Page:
This experience has made me to realise that we are called to discover and reveal God’s love to all and reveal God’s Love for all whose source is in the open heart of Jesus. This requires us to be Contemplative in spirit, generous and educative in mission and passionate for justice, peace and integrity of creation. Jesus is the only one leading us in this journey and this journey is both exciting bewildering to me. I find it very hard to reveal God’s love to someone who has a broken heart, believes God no longer cares for him/her, if so why is it he/she has the incurable disease and the rest of the agony words the patient can pour out. Persisting with such a person and bringing Sacraments such as Crucifix, Statue of Mother Mary, Holy Eucharist and so on to him/her at home, with introduction of praying Rosary by the bed side of the sick person is a wonderful joy I will always remember in my life. Many of these people know they will die soon and so they all want to reconcile their past to God and their families, friends and people who matter in their life. What gives me courage and joy in this challenging Ministry of working with the sick is having faith and believe that I see the face of Jesus in the suffering as St. Mother Teresa of Calcutta tells us during her life on this world, especially tearful faces of the patients and their family members. Some of them have already given up on life as all their hopes are crashed with the terminal sickness to the extend they need help to make a short or long call of nature which makes them totally to depend on their children, leave alone the shame of African/Tribal Cultural beliefs where a child is not supposed to see the nakedness of the biological parent or of a care taker who becomes the real parent to such a child. Taking these people the way they are makes them understand that they still matter to other people and also there are still people who value them despite all their physical disability for daily personal care.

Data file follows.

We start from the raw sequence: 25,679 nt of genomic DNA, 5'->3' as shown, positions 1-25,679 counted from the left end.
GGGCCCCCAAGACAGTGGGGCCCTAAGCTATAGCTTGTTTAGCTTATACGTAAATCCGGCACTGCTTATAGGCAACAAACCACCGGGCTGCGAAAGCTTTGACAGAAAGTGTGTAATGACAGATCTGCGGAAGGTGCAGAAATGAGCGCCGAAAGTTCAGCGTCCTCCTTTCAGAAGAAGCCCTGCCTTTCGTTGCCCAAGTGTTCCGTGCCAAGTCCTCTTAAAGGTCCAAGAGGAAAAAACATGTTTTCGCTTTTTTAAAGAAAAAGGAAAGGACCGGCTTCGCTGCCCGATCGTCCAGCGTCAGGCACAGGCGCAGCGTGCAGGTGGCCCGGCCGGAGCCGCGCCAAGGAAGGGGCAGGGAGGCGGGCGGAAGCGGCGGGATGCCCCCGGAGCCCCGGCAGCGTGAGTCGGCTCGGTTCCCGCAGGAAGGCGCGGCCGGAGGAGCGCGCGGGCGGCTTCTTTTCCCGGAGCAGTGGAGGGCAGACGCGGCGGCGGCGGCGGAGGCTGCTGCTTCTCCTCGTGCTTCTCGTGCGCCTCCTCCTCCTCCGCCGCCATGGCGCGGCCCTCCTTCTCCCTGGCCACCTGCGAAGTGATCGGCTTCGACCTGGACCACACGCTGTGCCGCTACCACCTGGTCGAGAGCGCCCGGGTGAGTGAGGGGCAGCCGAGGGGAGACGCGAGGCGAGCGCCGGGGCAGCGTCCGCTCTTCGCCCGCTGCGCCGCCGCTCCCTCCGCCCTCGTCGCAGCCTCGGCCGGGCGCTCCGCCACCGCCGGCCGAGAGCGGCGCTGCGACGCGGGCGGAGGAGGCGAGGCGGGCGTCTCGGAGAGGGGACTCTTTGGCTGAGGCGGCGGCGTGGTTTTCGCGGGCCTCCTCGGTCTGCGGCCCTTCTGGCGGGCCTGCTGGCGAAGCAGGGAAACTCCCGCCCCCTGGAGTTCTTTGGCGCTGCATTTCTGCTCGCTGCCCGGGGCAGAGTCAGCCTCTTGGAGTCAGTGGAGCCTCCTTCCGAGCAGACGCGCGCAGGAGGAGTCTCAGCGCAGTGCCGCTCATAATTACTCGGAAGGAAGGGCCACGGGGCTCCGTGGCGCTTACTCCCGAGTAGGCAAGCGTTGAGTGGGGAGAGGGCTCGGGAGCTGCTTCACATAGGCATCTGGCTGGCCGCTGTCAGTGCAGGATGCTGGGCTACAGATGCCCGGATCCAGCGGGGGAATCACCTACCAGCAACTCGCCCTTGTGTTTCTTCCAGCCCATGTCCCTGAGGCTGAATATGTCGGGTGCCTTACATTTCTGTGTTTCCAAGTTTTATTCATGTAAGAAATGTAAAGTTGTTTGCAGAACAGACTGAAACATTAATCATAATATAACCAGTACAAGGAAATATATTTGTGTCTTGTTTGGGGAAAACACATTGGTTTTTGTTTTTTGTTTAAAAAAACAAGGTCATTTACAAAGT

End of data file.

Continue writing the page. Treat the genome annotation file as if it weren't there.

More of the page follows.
LMC Uganda

Sign of compassion, students of Missionary Club of St. Kizito Secondary School in Bugolobi Kampala, shocked to see people still living with such a condition in this world, alone in the house, no children, careless person she stays in the same house with. They all cried tears at the site and problem this very poor elderly women is living with HIV/AIDS, they gave all that they had to help her and promise to keep her in their individual prayers.